Person pouring tea from a tea dispenser 
A metallo-beta-lactamase-producing Enterobacteriaceae outbreak in a Japanese children's hospital was attributed to a contaminated tea dispenser, according to research published in Infection Control & Hospital Epidemiology.
Source: Adobe

During the study period, 249 patients were admitted to the ward and 145 were given rectal swabs and included in the report because of the length of their stay. A total of 36 patients yielded 39 strains of MBL-producing Enterobacteriaceae, 30 of which were K. pneumoniae. Four of the seven environmental samples that isolated K. pneumoniae were taken from a tea dispenser in the public area of the ward. A multivariate analysis showed that acquisition of the pathogen was associated with use of the tea dispenser (adjusted OR = 43.69; 95% CI, 7.33-260.49) and longer length of hospital stay (aOR = 1.03; 95% CI, 1.01-1.04).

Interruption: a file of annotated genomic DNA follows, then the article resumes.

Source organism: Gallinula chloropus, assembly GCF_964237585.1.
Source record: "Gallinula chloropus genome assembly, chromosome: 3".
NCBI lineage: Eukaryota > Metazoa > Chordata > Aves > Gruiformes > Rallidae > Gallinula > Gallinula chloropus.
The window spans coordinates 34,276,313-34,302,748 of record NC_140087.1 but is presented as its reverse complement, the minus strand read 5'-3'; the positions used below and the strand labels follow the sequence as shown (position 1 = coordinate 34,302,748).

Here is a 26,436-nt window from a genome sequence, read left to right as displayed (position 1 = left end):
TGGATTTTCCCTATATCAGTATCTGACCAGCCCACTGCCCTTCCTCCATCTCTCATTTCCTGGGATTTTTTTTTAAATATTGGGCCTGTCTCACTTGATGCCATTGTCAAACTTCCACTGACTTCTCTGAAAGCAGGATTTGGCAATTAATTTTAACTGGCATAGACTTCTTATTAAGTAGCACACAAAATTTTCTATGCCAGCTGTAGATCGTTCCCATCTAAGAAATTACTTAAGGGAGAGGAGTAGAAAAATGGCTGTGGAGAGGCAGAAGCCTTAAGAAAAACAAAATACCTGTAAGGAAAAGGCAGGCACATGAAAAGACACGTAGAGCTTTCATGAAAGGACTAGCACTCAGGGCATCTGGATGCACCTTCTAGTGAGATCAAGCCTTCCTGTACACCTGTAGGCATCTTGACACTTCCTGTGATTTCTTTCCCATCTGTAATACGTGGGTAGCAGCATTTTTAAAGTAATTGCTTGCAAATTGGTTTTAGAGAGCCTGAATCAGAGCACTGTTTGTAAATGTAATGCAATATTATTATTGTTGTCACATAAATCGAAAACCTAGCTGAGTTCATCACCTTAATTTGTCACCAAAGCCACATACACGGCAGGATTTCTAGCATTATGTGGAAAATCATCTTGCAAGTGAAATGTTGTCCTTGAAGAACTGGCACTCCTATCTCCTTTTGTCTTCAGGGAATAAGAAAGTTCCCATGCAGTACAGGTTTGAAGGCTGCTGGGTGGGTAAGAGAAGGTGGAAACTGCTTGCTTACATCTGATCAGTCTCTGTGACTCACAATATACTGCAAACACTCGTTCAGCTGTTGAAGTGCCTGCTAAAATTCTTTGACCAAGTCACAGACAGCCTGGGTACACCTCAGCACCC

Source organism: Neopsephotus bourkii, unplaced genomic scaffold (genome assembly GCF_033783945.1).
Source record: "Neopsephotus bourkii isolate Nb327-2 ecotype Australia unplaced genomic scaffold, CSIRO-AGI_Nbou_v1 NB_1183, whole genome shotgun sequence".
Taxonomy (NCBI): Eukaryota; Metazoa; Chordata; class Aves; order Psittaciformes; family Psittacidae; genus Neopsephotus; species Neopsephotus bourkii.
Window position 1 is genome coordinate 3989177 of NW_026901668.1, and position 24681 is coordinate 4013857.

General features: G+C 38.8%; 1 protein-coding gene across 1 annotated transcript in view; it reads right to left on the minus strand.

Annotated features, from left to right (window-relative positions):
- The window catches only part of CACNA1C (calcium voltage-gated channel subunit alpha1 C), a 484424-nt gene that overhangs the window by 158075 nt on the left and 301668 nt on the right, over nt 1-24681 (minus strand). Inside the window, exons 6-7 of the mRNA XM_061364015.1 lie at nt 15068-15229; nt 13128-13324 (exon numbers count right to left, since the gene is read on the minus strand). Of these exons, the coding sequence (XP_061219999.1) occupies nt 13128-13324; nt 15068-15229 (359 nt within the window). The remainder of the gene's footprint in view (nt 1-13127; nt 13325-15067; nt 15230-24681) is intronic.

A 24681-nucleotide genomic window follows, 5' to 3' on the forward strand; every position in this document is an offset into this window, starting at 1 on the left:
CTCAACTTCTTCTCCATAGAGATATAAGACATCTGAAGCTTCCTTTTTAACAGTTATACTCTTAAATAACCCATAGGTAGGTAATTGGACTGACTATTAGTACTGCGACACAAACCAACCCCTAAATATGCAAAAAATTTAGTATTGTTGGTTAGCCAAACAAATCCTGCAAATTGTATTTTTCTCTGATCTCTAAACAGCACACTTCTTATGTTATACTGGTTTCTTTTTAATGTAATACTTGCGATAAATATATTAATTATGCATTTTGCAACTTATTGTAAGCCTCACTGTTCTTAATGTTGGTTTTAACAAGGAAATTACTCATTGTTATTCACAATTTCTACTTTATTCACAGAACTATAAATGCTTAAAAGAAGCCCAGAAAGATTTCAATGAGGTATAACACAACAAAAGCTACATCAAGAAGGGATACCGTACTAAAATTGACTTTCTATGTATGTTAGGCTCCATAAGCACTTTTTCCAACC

In later interviews with cleaning staff, researchers learned that the staff members responsible for cleaning the tea dispenser also disposed of children’s diapers, and that they did not have adequate hand hygiene knowledge or practices. Although the staff cleaned the tea dispenser according to the manufacturer’s instructions, their inadequate hand hygiene practices combined with the fact that the MBL-producing Enterobacteriaceae was found on an interior part of the dispenser only handled by cleaning staff suggests that they were responsible for contaminating the tea dispenser. – by Erin Michael

Disclosures: The authors report no relevant financial disclosures.

Photo of Kenta Ito
Kenta Ito

Researchers identified a contaminated tea dispenser as the cause of a pediatric outbreak of metallo-beta-lactamase-producing Enterobacteriaceae at a children’s hospital in Japan.